3Qs: Dr. Stephen King, Tupelo veterinarian

By Stephanie Rebman/NEMS DAILY JOURNAL

Christmas and holiday periods in general are a common time for people to add pets to their household, often as gifts for children. Dr. Stephen King, a Tupelo veterinarian, answered questions from the Daily Journal’s Stephanie Rebman for new Christmas pet owners and anyone contemplating taking on a pet.

Q. What are some tips and advice you have for people who are getting a new pet at Christmas?
A. Make sure everyone involved is receptive to the idea of a new pet and that they will have ample time to spend with the new member of the family. A good quality dry food is also recommended.
Especially during the busy holiday season, make sure the new pet has a quiet area that it may call its own. It may be even better to delay the arrival of the new pet until the holiday season has passed.
Start house training early. Make sure to take a puppy outside often – at least every few hours at first. Crate training may be considered when you are unable to watch the puppy, but it is very time dependent.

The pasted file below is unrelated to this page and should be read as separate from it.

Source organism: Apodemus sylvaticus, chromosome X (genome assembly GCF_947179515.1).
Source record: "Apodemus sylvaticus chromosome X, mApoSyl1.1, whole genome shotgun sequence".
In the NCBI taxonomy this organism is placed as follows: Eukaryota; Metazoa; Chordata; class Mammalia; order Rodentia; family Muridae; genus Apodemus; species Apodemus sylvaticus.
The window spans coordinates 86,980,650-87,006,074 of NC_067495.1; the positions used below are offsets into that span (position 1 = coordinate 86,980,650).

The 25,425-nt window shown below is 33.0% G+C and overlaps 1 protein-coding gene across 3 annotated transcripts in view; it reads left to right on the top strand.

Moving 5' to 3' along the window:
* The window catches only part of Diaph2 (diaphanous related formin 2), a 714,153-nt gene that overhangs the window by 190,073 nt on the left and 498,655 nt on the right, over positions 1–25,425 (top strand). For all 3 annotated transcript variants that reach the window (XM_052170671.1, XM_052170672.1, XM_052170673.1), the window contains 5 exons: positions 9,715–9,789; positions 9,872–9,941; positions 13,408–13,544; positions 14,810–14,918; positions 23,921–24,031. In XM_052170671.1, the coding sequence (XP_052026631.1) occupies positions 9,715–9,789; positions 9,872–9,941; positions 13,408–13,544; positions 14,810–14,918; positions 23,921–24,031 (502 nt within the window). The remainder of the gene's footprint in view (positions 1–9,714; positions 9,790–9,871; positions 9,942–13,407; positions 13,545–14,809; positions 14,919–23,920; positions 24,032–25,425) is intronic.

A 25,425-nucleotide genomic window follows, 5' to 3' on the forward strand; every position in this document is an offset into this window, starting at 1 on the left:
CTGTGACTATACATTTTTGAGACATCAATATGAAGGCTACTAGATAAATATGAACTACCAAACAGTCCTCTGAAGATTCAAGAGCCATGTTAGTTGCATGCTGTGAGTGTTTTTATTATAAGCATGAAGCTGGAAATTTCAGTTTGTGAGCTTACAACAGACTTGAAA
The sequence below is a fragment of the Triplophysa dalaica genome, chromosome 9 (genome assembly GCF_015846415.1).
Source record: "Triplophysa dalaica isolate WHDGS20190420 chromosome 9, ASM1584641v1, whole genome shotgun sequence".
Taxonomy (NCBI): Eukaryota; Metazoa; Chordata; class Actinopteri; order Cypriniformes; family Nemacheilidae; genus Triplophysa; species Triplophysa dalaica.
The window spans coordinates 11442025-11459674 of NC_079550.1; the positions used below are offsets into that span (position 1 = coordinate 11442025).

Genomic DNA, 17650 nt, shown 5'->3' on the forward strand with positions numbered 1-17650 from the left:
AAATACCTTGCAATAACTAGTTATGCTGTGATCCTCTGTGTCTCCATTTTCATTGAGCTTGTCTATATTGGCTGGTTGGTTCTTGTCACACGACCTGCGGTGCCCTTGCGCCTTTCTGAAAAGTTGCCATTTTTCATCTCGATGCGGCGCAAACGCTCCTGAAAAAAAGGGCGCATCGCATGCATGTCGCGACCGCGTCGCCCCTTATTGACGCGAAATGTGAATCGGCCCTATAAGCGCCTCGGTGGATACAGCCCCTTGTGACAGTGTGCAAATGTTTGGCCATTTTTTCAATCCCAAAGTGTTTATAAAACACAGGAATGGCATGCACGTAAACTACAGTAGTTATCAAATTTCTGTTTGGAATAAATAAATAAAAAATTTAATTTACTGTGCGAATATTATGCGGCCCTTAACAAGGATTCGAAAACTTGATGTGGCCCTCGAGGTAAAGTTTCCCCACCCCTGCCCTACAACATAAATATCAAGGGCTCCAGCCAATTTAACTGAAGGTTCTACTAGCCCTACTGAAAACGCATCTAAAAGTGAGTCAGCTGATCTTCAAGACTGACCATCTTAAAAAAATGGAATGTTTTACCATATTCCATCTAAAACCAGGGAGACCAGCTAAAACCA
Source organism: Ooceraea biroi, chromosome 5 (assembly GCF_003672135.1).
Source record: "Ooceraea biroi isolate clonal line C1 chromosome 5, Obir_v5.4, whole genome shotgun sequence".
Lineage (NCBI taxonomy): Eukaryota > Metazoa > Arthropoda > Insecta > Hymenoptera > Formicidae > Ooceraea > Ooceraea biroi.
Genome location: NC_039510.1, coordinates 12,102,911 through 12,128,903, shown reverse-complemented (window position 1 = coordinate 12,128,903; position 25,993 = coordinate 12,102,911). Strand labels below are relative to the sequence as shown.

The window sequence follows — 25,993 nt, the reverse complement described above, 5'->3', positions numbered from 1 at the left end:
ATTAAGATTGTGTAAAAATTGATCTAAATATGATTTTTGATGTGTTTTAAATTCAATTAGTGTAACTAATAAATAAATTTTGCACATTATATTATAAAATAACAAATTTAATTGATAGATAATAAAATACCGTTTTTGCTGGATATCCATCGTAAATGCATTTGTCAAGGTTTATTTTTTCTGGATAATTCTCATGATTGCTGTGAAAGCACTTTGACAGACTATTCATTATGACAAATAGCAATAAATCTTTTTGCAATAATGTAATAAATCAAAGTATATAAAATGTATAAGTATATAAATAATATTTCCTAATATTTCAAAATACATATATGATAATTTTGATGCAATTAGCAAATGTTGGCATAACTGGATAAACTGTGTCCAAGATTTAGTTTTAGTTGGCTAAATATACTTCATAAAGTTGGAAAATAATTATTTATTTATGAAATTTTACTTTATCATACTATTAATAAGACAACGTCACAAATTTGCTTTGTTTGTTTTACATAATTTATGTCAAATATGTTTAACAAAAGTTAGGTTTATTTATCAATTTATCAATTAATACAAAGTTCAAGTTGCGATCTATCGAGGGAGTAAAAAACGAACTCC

A puppy should also have scheduled feeding times. A consultation with your veterinarian is recommended when deciding how best to handle house training and feeding schedules.
A kitten will need a litter box that is cleaned daily. The general rule with indoor cats is to have a litter box per cat plus one.

Q. What are some tips for keeping your pet safe during the holiday season of big meals and big gatherings?
A. Table food is not recommended for our pets. Table foods can result in severe digestive upset and even death. Therefore, sometimes out of sight, out of mind is wise.
If the pets are not around during the holiday meals, especially if guests are present, then no one is tempted to feed them from the table.

Q. Often people get animals not realizing how much work they are or get sick of them once they leave the puppy or kitten stage. What can you advise for people in this situation?
A. Again, make sure everyone involved is receptive to the idea of a new pet. One of the most terrible messages I have seen parents send their children is that a pet is disposable.
Pets are a huge commitment with immeasurable rewards. If you are not willing to make a 15-plus-year commitment, then perhaps you should reconsider pet ownership.